Dogs (and cats) have long been man's best friend, and these days, they're full-fledged members of the family. Pet owners dote on their feline and canine "children" with deluxe hotel suites, wading pools, and in-home grooming services. Forget about old-fashioned kennels; today, pet owners take their companions for massages and psychotherapy. And with 62 percent of U.S. households owning a pet (that's about 72.9 million homes), the American Pet Products Association estimates the pet care industry will rake in a staggering $52.87 billion in 2012.
The pet care industry is comprised of retail pet stores, groomers and boarders, and sales from online suppliers (we didn't include vet care, because we consider it to be a profession much like that of doctors and dentists). Surprisingly, the growth in this industry can't be attributed to increasing disposable incomes. According to industry research firm IBISWorld, consumers consider spending on their pets to be crucial. So pet owners are more likely to sacrifice nice cuts of meat for themselves, for a better bag of kibble.
According to IBISWorld, the pet grooming and boarding sector has seen steady revenue growth over the past five years of 4.1 percent and is expected to see another five years of annualized growth of 5.4 percent. By the end of 2012, the APPA expects pet grooming and boarding to account for $4.11 billion in pet spending in the U.S.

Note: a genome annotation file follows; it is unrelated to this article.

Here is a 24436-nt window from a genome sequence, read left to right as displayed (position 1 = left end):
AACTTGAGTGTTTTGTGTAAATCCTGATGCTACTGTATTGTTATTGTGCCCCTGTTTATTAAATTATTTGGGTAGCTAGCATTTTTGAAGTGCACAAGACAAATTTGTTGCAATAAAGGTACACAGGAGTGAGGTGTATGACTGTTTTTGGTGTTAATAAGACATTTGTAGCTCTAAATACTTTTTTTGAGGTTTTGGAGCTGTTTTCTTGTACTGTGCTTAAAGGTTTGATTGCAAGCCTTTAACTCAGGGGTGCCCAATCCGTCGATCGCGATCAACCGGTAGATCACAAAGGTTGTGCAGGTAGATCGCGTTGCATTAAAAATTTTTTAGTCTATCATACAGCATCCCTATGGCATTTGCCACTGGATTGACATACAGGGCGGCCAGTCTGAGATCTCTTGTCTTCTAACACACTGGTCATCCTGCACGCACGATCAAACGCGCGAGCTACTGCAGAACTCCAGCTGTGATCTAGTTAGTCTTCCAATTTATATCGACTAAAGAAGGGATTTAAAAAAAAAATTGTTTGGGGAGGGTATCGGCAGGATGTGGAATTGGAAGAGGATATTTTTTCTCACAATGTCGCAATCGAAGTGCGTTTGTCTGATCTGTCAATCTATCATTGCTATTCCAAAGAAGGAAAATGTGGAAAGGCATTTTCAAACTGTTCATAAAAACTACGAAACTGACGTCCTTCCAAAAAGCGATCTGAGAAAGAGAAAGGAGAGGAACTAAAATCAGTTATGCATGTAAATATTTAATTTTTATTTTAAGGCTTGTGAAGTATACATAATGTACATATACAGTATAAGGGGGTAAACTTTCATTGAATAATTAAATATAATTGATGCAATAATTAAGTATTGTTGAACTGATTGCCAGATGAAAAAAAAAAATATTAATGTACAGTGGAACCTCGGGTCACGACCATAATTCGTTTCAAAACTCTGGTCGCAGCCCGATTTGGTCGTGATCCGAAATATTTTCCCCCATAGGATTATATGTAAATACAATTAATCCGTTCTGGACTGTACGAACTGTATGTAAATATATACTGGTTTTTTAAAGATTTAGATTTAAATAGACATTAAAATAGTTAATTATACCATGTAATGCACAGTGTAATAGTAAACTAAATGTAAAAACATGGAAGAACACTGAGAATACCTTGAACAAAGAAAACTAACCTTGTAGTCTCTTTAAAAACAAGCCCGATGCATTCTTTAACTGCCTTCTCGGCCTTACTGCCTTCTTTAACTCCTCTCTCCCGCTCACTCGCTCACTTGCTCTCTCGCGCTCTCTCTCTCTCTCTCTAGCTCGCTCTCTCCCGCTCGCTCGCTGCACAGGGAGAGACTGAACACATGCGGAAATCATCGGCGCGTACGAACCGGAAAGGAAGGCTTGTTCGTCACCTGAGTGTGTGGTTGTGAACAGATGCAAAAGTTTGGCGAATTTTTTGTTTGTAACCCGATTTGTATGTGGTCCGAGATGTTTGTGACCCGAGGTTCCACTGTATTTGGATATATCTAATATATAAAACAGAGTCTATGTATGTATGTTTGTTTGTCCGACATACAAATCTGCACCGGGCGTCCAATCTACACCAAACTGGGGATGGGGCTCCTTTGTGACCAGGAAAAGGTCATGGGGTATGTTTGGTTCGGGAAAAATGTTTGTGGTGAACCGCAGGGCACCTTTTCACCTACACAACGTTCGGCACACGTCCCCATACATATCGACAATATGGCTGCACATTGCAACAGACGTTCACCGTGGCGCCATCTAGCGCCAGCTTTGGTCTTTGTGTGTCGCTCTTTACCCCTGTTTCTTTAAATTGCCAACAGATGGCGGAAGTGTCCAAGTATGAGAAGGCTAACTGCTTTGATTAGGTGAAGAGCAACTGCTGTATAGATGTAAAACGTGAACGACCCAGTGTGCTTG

Over the past three years, 17,000 jobs have been added, with another 33,031 more jobs expected in the next three years, according to IBISWorld. The industry is expected to house 95,246 enterprises by the end of 2012. Pet groomers and boarders are expected to be the most profitable pet-related businesses in 2012, with average margins of about 7.9 percent.
While the barriers to entry are rather standard, there are a few unique to the industry. If you want to start a grooming service, there are certification and licensing requirements that vary per state for groomers. Also, if you are running a boarding service, having a veternarian on staff isn't a bad idea either, but will likely be a costly asset.